Cabernet Franc wine comes from the Basque countryside in France. It is a red wine with a medium body and has a medium-high acidity with flavours like bell pepper and berry. It’s known for its great taste and is perfect for pairing with food. While varietal wines are available, Cabernet Franc is commonly found as an ingredient in wine blends such as Bordeaux blends and Cheval Blanc.
About Cabernet Franc Wine
While Cabernet Franc’s black-skinned grapes can grow almost anywhere, it is still largely found in France, with almost half of its worldwide consumption happening there. You can drink a mouth-watering Cabernet Franc alone, but it is most commonly found in Bordeaux blends. The Cabernet Franc adds dark spice and tobacco accents to any red wine blend.
Cabernet Franc wines show green bell pepper characteristics, leading some wine drinkers to identify the variety as an unripe Cabernet Sauvignon or Carmenere, which is incorrect. This misconception was common in Italy, where grapes thought to be Cabernet Franc turned out to be Carmenere.
Despite the fact that Cabernet Franc is not an unripe Cabernet Sauvignon, the two are commonly compared to one another. Cabernet Franc is a parent to both the Cabernet Sauvignon, the Sauvignon Blanc, and the Merlot.
The primary difference is that Cabernet Franc grapes ripen a full week earlier than Cabernet Sauvignon, and often even earlier. The Cabernet Franc grapes have lower acidity, thinner skin, and are hardier.
Cabernet Franc Taste
Coming from a small to medium size vine with broad bunches, the berries of the Cabernet Franc are small that thin-skinned with a bluish-black color. The Cabernet Franc has a lighter body than a Cabernet Sauvignon and is often used to ‘settle’ the hearty taste of Merlots or Sauvignon Blanc. In addition to the peppery blend, there are hints of gravel, raspberry, cassis, violets, and tobacco. Each one may differ depending on the region where the wine originated.
The Cabernet Franc is a diverse universal wine that can be paired with a vast variety of food, which makes it quite popular amongst wine drinkers. It’s naturally high acidity and reduced tannins make it especially delightful to pair a Cabernet Franc with tomato-based foods. Tannin is the astringent quality in the wine. Always remember: pair Cabernet Franc with the herbs in the dish. Jalapeno, Rosemary, oregano, Thyme, sage, and red pepper are some herbs that meld with Cabernet Franc wine.
Examples of food pairings for Cabernet Franc:
- Meatballs in Tomato sauce
- Pork Belly
- Goat cheese, Feta, and Fontina
- Lentils, Spinach, mushrooms, leeks, and tomatoes
Fun Facts about Cabernet Franc
While Cabernet Franc is delightfull on its own and comes in many varietal forms, it’s most popular for its ability to blend well with others and is most commonly found in Bordeaux blends.
Cabernet Franc is known by many other names including Cabernet Aunis, Capbreton, Bamput, Morenoa, and much more. It can be paired so well with so many foods that it is universally loved by most red wine drinkers.
Cabernet Franc is so versatile because of its many origins and flavor profiles ranging from sweet strawberries to hints of tobacco. It is sometimes even referred to as herbaceous because of its green aroma.
Most Cabernet Franc wines are intended to be enjoyed within the first five years, but some superior Cabernet Franc wines found in the region of France have been aging for ten to fifteen years or more.
Cabernet Franc Regions
Cabernet Franc comes from four different regions and determining its native region involves analyzing aroma, taste profiles, and the subtle differences between them.
The largest producer and distributor of Cabernet Franc is in the Chinon, Loire Valley of France. While Cabernet Franc is commonly used to blend the perfect Bordeaux there is a region in France that excels in making Cabernet Franc on its own and it rivals all others. In the Loire Valley region, Cabernet Franc has two taste profiles: Chinon and Bourgueil.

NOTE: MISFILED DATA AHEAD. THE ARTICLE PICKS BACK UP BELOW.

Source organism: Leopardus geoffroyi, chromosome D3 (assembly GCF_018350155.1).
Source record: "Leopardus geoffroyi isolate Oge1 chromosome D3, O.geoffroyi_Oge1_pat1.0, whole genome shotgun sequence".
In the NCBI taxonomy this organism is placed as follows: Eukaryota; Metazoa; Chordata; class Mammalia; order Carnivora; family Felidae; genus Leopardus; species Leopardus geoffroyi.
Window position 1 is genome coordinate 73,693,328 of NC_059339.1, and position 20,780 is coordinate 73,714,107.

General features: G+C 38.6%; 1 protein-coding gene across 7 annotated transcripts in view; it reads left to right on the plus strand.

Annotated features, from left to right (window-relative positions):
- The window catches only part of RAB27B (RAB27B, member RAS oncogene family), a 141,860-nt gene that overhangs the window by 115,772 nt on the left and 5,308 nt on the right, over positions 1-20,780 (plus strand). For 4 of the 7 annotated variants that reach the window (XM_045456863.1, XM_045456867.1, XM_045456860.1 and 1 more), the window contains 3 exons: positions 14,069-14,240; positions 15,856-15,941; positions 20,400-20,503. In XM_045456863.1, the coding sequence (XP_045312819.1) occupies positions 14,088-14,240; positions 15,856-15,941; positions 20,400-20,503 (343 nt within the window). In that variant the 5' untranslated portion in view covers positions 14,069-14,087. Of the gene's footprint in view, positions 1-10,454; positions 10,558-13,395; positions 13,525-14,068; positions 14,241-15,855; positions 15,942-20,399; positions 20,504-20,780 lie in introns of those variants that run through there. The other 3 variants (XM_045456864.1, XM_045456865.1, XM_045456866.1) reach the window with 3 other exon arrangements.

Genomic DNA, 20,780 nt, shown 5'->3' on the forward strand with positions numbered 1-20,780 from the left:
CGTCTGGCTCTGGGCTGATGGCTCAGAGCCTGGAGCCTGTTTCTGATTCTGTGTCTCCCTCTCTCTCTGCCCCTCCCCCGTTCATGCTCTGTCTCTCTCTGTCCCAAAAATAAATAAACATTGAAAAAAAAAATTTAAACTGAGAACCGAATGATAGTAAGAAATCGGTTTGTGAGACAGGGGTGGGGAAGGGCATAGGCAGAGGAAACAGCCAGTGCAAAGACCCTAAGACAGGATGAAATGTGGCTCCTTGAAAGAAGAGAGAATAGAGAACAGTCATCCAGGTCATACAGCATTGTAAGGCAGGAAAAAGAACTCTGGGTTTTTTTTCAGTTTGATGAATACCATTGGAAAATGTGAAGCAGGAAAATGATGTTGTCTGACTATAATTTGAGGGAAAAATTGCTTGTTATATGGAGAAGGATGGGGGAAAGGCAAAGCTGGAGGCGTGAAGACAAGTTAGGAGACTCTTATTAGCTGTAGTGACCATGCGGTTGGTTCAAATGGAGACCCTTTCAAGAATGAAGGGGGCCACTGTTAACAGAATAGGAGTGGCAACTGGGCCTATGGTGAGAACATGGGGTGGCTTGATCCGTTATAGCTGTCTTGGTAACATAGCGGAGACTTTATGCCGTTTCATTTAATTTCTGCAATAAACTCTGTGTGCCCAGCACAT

The Bourgueil taste profile is fruity and flexible. In this medium-bodied blend, the bright purple liquid gives off an aroma of leather and roasted meat along with a sweetness of cherries, violets, and strawberries. With its magnificent flavor profile of raspberries with a hint of pencil shavings, Bourgueil is the number one leader in Cabernet Franc popularity, surpassing its neighbor Chinon.
While Bourgueil gives hints of leather and meat, Chinon has a softer aroma with sweet raspberries and roasted red pepper. On the palate, there are hints cherries, like the Bourgueil, but more bitter. Along with cherries, you will enjoy dried oregano and smoky tomato. Its bold, dark purple color and flavors burst at first sip then produce a tingling sensation from the acidity of the Chinon.
French Cabernet Franc should have five to seven years of aging which gives the wine time to level out the acidity and truly develop those captivating flavors of dried fruit and smoky meat.
You may be surprised to find that the warmer climate of Italy is second in Cabernet Franc production. Its vines and fruit are spread over the Friuli region. However, since the Cabernet Franc is not native to Tuscany, these wines are referred to as Super Tuscan.
Super Tuscan wines Cabernet Franc are some of the most popular wines to come out of Italy. They are described when referring to red wines that may incorporate the use of non-indigenous grapes. Unsanctioned wine varieties like Syrah, Merlot and Cabernet Sauvignon were added to these non-indigenous varieties and the Super Tuscan was born.
Super Tuscans maintain a Cabernet Franc taste. The full scent of cherry, blackberry, and red pepper flakes along with hints of gravel and leather make these Super Tuscans easy on the nose. Rich flavors of cocoa and cinnamon compliment the moderately high tannins and mid-range acidity adding richness to the already full of taste.
Tuscany, Italy is the highest price point in the Cabernet Franc wine list. The most notable Cabernet Francs in Tuscany are the Province of Livorno, the Bolgheri, and the Suvereto.
Sierra Foothills, California, USA
Staking a U.S. claim in the Cabernet Franc production are the Sierra Foothills of California. Cabernet Franc vines grow naturally throughout California but very few regions reign over producing the best single assorted wine. Sierra Foothills is far from the giant populous near the Sierra Nevada Mountains. This is typically where the best style of Cabernet Franc is found.